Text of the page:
Brent Oil Exchange rate


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Editors’ Picks

EUR/USD holds around 1.0900 despite sentiment deteriorates

An unattractive dollar helped EUR/USD reach 1.0926, its highest in a week. The positive market’s mood that lead the way ever since the week started begun to ease. Wall Street trimmed early gains, ends the day mixed.

EUR/USD News

AUD/USD struggles near 0.6200

 

The AUD/USD pair is losing some ground after flirting with the 0.6200 level, weighed by US indexes losing ground ahead of the close. RBA’s optimistic stance underpinned the Aussie.

AUD/USD News

Coronavirus figures: Why traders should ignore Mondays and Tuesdays, focus on other stats

 Figures on Mondays tend to show a drop in cases and deaths in various places in the world. such as Spain, and New York's figures all provide hope, contributing to a massive stock market rally on Monday, April 6.

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Gold: Investors could be getting complacent and gold is great barometer

he USD 1640.00 level is a decent support level to watch as it has been used on six occasions and seem reliable. Even if it does break it will tell you a lot about the state of the market and the perception of the safe-haven asset.

Gold News

WTI taking a breather below $30.00 a barrel

WTI consolidates last week’s advance as WTI is weighing the Trump tweet suggesting that a Saudi-Russian deal has been concluded. 

Oil News

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BRENT OIL, ENERGY COMMODITY

Brent Oil (or Brent Crude) is a major trading classification of sweet light crude oil that serves as a major benchmark price for purchases of oil worldwide. It is extracted from the North Sea. Brent oil contracts in the ICE (Intercontinental Exchange) are quoted in US dollars. It is the benchmark used primarily in Europe though it is also mixed in with the OPEC Reference Basket which is used around the world. Brent blend makes up more than half of the world's globally traded supply of crude oil. Crude oil is the highest volume contract that is traded worldwide for a physical commodity.

USD/CAD, AUD/USD and NZD/USD are called “commodity pairs” because they are highly correlated to commodity (especially oil) fluctuations.

When making trading decisions in the commodity pairs, it might be a good idea to take a look at the correlated commodities because it can help to predict future up or down movements.


HISTORIC HIGHS AND LOWS FOR BRENT OIL

  • All-time records: Max:147.27 on 07/07/2008 - Min: 9.75 on 31/03/1986
  • Last 5 years: Max:86.71 on 03/10/2018 - Min: 26.08 on 11/02/2016

* Data as of February 2020


ASSETS THAT INFLUENCE BRENT OIL THE MOST

  • Currencies: USD.
  • Commodities: Natural Gas.
  • Bonds: T-Bond (Treasury bond is a marketable, fixed-interest U.S. government debt security).
  • Indices: BRENT Index (the cash settlement price for the Intercontinental Exchange (ICE) Brent Future based on ICE Futures Brent index at expiry) and WTI (West Texas Intermediate is a grade of crude oil used as a benchmark in oil pricing, the underlying commodity of NYMEX's oil futures contracts).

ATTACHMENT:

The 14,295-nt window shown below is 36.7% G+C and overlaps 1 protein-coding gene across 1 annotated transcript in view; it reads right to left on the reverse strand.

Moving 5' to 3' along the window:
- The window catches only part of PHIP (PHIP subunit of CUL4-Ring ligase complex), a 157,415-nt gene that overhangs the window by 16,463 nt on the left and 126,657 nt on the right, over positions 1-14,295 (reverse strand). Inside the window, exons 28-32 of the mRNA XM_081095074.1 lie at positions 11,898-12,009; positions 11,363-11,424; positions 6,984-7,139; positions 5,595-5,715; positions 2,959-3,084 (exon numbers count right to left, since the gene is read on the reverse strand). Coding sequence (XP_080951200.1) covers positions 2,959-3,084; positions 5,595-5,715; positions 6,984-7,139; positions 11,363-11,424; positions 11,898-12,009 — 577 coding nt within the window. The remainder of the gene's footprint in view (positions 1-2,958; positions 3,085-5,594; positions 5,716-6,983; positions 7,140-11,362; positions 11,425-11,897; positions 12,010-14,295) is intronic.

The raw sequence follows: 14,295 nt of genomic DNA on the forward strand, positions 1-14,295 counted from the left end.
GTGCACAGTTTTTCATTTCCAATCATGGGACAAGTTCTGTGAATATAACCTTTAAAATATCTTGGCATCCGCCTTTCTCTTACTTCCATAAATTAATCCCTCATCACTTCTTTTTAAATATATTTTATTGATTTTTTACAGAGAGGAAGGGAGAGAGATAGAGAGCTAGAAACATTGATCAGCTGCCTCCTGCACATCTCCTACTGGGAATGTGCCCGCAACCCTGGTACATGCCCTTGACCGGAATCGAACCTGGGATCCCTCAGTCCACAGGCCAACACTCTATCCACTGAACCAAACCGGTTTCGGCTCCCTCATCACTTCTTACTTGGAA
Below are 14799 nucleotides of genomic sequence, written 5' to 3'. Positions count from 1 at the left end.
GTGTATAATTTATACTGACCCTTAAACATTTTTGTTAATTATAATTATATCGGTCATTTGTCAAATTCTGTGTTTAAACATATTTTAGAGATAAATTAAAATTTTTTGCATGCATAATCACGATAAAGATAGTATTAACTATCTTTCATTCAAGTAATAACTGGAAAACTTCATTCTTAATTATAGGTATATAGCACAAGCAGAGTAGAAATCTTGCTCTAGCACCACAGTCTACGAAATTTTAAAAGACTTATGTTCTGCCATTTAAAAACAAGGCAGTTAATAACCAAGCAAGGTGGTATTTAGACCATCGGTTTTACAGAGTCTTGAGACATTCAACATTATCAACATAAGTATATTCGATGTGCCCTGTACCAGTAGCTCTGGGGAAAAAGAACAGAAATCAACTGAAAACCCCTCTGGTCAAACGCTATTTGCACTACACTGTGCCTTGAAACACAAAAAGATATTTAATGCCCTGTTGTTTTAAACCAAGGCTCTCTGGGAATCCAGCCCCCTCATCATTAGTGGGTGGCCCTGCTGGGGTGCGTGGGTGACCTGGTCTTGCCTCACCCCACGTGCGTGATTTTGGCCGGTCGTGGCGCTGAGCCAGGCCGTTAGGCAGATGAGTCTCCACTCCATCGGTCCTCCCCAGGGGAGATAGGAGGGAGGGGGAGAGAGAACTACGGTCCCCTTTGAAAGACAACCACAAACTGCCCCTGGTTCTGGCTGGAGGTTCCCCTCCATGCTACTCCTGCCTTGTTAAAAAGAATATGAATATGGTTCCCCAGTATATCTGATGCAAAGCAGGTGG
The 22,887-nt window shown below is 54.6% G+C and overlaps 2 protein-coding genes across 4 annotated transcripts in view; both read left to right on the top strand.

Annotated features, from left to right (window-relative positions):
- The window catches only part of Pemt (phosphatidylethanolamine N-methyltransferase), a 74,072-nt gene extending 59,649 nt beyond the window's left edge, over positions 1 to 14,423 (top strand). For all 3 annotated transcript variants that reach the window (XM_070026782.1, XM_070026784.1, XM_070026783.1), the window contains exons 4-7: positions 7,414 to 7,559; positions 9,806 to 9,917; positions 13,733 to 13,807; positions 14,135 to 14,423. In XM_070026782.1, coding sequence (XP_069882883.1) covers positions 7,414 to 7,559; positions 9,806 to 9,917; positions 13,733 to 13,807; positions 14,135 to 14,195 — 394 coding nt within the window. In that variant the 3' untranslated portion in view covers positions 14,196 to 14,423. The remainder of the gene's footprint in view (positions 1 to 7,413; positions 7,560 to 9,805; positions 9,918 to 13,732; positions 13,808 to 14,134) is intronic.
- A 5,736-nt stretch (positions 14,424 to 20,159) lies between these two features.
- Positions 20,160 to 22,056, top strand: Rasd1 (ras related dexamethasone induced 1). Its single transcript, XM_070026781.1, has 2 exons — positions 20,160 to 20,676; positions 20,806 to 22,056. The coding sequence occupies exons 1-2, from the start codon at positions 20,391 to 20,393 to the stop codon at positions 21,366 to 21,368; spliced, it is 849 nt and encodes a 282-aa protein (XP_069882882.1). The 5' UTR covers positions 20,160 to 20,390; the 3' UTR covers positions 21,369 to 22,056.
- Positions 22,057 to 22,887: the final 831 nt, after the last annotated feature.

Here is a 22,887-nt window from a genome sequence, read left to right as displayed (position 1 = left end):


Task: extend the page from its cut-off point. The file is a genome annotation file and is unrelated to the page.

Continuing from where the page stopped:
ORGANIZATIONS, PEOPLE AND ECONOMIC DATA THAT INFLUENCE BRENT OIL

Weekly crude inventories (that represent the supply of oil) are very closely watched by traders, in particular those reported by the EIA (Energy Information Administration) and the API (American Petroleum Institute).
On the other hand, an important indicator of underlying oil demand growth is the world GDP growth rates (in periods of recession, the consumption of oil tends to fall).

On how supply (inventories) and demand affect the price of oil, we recommend you to watch this short video.

In terms of influent people and organizations for the brent oil, we highlight:

  • Mike Sommers is the 15th chief executive of the American Petroleum Institute (API) since its founding. API is the largest national trade association representing all aspects of America's oil and natural gas industry. Before being named API's president and CEO, Sommers led the American Investment Council, a trade association representing many of the nation's leading private equity and growth capital firms and other business partners.
  • Mohammad Sanusi Barkindo, OPEC’s Secretary General since August 2016. He previously served as Acting Secretary General in 2006, represented Nigeria on OPEC's Economic Commission Board during 1993–2008, led the Nigerian National Petroleum Corporation during 2009–2010, and has headed Nigeria's technical delegation to UN climate negotiations since 1991. The Organization of the Petroleum Exporting Countries is a permanent, intergovernmental Organization, created at the Baghdad Conference in 1960, by Iran, Iraq, Kuwait, Saudi Arabia and Venezuela.
  • US Oil & Gas Association, was founded in October 1917 in Tulsa, Oklahoma, following the United States’ entry into World War I. This trade association “promotes the well-being of the oil and natural gas industries in the United States”.
  • Vladimir Putin, who has served as the president of Russia since 2012, previously holding the position from 2000 until 2008.